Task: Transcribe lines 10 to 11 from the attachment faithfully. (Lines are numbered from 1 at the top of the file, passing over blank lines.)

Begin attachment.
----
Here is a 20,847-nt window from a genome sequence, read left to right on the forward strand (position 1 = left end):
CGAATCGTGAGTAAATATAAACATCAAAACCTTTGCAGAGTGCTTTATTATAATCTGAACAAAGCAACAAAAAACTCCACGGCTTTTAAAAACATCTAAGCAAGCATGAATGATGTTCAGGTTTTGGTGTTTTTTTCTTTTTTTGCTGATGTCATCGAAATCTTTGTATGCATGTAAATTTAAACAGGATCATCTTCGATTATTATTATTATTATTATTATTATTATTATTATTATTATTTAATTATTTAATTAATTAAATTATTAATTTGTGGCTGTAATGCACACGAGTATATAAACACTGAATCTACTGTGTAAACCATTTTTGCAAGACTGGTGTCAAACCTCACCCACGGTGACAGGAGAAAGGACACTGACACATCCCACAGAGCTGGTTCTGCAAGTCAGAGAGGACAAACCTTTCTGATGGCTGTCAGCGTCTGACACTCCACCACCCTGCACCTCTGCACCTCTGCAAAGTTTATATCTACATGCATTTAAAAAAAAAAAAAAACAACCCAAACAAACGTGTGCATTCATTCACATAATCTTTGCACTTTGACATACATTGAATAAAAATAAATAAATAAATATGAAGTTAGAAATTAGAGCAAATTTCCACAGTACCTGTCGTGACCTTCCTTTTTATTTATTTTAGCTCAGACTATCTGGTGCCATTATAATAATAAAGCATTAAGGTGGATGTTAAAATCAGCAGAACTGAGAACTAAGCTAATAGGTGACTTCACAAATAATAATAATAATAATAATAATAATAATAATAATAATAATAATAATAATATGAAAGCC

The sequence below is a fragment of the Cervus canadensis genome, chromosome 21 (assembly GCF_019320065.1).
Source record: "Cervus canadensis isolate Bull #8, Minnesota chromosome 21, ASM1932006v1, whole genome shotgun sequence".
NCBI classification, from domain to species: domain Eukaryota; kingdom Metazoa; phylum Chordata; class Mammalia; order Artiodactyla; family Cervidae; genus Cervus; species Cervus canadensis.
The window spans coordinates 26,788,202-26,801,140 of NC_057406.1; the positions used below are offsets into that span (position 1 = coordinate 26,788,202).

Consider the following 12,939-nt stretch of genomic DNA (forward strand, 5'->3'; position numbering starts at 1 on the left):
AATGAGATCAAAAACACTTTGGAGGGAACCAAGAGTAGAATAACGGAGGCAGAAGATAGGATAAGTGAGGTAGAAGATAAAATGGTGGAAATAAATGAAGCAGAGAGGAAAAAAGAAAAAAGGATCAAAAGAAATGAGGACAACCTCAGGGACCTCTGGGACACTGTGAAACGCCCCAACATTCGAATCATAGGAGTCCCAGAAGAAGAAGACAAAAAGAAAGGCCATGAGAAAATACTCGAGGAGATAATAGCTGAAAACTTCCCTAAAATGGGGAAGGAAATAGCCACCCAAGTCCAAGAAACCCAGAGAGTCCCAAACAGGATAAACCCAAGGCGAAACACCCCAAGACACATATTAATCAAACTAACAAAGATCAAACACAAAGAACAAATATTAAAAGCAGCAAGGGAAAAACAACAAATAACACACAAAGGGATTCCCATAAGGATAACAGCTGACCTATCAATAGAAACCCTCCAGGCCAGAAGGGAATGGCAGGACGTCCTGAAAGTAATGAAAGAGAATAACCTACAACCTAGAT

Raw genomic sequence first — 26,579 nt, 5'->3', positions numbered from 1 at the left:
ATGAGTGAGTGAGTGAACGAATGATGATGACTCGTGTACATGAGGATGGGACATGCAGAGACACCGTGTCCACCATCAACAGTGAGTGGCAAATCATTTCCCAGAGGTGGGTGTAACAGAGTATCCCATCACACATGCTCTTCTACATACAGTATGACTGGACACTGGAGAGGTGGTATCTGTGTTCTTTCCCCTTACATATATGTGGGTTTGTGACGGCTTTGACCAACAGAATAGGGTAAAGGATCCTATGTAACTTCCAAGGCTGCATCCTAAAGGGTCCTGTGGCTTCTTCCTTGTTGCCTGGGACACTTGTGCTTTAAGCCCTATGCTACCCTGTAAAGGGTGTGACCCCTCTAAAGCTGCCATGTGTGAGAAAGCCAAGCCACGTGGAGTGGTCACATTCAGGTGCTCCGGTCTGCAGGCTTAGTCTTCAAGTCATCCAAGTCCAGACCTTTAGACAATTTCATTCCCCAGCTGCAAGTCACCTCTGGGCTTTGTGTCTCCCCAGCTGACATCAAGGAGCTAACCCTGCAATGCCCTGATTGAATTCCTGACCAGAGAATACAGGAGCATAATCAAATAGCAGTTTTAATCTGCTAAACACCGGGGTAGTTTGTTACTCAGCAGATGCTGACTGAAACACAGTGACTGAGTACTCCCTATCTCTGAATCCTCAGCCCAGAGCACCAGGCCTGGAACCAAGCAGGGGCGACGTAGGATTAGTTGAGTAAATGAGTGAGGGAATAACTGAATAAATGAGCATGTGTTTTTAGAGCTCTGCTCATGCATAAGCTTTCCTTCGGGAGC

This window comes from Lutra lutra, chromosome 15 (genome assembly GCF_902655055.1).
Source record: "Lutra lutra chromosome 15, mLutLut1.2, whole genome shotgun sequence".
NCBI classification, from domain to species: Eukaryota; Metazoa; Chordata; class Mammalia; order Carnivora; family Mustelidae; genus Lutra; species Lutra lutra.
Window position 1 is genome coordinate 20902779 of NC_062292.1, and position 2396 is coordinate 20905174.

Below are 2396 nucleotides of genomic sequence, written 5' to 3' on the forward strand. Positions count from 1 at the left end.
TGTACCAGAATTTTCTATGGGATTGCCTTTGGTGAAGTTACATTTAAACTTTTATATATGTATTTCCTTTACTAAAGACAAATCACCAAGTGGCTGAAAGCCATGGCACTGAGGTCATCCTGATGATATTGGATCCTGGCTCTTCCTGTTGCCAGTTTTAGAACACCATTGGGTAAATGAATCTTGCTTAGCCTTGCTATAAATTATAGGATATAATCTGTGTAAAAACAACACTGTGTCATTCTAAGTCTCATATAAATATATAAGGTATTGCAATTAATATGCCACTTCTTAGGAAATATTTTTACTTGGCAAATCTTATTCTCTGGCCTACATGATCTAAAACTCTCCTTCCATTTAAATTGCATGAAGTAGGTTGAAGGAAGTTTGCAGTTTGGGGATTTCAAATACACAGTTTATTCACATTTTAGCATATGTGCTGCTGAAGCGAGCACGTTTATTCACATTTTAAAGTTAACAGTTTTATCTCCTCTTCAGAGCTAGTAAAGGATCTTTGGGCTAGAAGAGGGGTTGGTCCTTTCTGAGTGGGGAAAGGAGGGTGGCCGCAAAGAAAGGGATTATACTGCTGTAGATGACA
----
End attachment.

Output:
ATGAGTGAGTGAGTGAACGAATGATGATGACTCGTGTACATGAGGATGGGACATGCAGAGACACCGTGTCCACCATCAACAGTGAGTGGCAAATCATTTCCCAGAGGTGGGTGTAACAGAGTATCCCATCACACATGCTCTTCTACATACAGTATGACTGGACACTGGAGAGGTGGTATCTGTGTTCTTTCCCCTTACATATATGTGGGTTTGTGACGGCTTTGACCAACAGAATAGGGTAAAGGATCCTATGTAACTTCCAAGGCTGCATCCTAAAGGGTCCTGTGGCTTCTTCCTTGTTGCCTGGGACACTTGTGCTTTAAGCCCTATGCTACCCTGTAAAGGGTGTGACCCCTCTAAAGCTGCCATGTGTGAGAAAGCCAAGCCACGTGGAGTGGTCACATTCAGGTGCTCCGGTCTGCAGGCTTAGTCTTCAAGTCATCCAAGTCCAGACCTTTAGACAATTTCATTCCCCAGCTGCAAGTCACCTCTGGGCTTTGTGTCTCCCCAGCTGACATCAAGGAGCTAACCCTGCAATGCCCTGATTGAATTCCTGACCAGAGAATACAGGAGCATAATCAAATAGCAGTTTTAATCTGCTAAACACCGGGGTAGTTTGTTACTCAGCAGATGCTGACTGAAACACAGTGACTGAGTACTCCCTATCTCTGAATCCTCAGCCCAGAGCACCAGGCCTGGAACCAAGCAGGGGCGACGTAGGATTAGTTGAGTAAATGAGTGAGGGAATAACTGAATAAATGAGCATGTGTTTTTAGAGCTCTGCTCATGCATAAGCTTTCCTTCGGGAGC

This window comes from Lutra lutra, chromosome 15 (genome assembly GCF_902655055.1).